Posted by davidkalat on November 12, 2011
My professional association with Godzilla began in 1995, when I wrote an essay called The Importance of Being Godzilla for an obscure arts journal I had a grudge against. That essay won me a literary agent, an aborted book contract, and eventually an actual published book from a different publisher.
It also won me enduring decades of tension and conflict with the entities that own Godzilla.
I have to emphasize the “owns” part because they care a great deal about that, and much of the perception of Toho as a company antagonistic towards their own fans and supporters is an consequence of their necessary defense of their property rights in the Godzilla brand.
In order to get that first book published, I was obliged to hire a lawyer and engage in months of negotiations. But I made those concessions, and jettisoned a lot of what I wanted to achieve with that book, in order to show good faith with Toho.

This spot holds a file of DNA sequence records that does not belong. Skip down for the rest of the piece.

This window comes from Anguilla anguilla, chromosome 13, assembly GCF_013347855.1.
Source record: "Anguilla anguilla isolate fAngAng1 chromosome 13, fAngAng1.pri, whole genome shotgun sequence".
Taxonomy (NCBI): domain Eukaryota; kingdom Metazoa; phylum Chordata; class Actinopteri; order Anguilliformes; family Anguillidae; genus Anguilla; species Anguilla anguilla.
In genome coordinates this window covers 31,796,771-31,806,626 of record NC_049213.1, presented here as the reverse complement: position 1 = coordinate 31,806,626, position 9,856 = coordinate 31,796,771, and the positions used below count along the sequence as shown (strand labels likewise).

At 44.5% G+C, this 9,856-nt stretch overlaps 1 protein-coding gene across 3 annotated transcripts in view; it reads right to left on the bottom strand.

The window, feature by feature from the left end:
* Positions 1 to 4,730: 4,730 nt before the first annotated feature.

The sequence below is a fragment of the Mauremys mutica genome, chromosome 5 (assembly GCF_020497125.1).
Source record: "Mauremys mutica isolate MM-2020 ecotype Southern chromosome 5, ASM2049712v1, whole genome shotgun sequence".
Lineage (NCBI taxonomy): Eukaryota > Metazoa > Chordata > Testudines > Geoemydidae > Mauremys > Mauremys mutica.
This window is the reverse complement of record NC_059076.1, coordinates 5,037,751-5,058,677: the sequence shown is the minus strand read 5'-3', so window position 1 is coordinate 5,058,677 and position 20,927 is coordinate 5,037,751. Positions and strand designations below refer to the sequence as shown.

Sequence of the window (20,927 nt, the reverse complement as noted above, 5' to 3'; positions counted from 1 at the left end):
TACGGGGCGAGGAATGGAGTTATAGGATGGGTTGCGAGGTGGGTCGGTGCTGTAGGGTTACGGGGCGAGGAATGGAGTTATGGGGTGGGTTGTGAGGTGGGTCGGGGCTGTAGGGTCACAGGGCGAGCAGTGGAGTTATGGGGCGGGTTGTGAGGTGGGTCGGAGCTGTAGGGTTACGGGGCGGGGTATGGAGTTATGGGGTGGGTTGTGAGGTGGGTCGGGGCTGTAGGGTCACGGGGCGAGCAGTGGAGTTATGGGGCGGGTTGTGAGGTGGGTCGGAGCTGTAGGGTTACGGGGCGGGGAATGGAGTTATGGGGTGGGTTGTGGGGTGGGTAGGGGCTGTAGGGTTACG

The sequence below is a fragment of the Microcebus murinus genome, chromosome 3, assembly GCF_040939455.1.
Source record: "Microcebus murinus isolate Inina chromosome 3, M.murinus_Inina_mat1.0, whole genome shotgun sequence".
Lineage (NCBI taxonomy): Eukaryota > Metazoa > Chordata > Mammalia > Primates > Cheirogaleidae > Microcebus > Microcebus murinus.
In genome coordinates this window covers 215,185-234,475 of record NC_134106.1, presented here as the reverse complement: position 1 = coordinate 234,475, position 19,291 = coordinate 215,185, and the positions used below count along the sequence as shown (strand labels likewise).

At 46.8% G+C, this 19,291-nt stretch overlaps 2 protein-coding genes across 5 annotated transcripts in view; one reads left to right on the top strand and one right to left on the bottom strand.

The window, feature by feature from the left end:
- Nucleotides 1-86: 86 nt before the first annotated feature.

In 2006 I was asked to contribute an audio commentary to the DVD edition of GHIDORAH THE THREE HEADED MONSTER, which initiated a new cycle of negotiations and compromises. They had to approve my script before I was allowed to record it, and any deviations from the official company line had to be excised. This was tricky, since much of what motivates me in Godzilla scholarship is to challenge existing orthodoxies, question the company line, and attempt to offer alternate theories and competing points of view.
When I was asked to record audio commentaries for Criterion’s GODZILLA/GODZILLA KING OF THE MONSTERS, the situation was complicated in new ways. This time around there were numerous competing entities, organizations, corporations, and estates that all claimed some degree of ownership and authority over the films in question. Every step had to be approved by all parties.
I recorded my commentaries in the spring of 2011, and then on the eleventh hour, as the disc masters were being shipped to the factory for replication, renewed discomfort from the various competing entities involved in the project forced several minutes’ worth of material to be removed from the two commentary tracks.